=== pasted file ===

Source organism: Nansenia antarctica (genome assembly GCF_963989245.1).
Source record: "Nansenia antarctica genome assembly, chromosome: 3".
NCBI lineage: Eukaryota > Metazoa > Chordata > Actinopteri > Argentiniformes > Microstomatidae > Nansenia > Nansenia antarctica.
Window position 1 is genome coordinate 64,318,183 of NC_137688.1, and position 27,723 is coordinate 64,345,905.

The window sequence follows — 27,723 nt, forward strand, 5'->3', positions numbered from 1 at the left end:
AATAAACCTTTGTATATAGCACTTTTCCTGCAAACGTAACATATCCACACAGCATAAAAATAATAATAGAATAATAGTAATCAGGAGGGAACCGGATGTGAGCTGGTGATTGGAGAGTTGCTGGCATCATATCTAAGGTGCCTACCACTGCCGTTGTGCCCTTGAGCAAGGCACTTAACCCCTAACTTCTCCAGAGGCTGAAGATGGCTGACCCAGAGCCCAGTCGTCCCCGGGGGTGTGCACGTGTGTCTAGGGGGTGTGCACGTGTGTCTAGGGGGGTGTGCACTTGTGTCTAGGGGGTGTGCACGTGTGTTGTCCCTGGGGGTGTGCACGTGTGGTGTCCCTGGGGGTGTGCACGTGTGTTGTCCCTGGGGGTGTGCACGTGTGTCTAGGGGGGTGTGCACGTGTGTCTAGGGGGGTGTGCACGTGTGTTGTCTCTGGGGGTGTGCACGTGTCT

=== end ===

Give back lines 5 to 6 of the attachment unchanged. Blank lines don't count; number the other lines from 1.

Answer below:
The window sequence follows — 27,723 nt, forward strand, 5'->3', positions numbered from 1 at the left end:
AATAAACCTTTGTATATAGCACTTTTCCTGCAAACGTAACATATCCACACAGCATAAAAATAATAATAGAATAATAGTAATCAGGAGGGAACCGGATGTGAGCTGGTGATTGGAGAGTTGCTGGCATCATATCTAAGGTGCCTACCACTGCCGTTGTGCCCTTGAGCAAGGCACTTAACCCCTAACTTCTCCAGAGGCTGAAGATGGCTGACCCAGAGCCCAGTCGTCCCCGGGGGTGTGCACGTGTGTCTAGGGGGTGTGCACGTGTGTCTAGGGGGGTGTGCACTTGTGTCTAGGGGGTGTGCACGTGTGTTGTCCCTGGGGGTGTGCACGTGTGGTGTCCCTGGGGGTGTGCACGTGTGTTGTCCCTGGGGGTGTGCACGTGTGTCTAGGGGGGTGTGCACGTGTGTCTAGGGGGGTGTGCACGTGTGTTGTCTCTGGGGGTGTGCACGTGTCT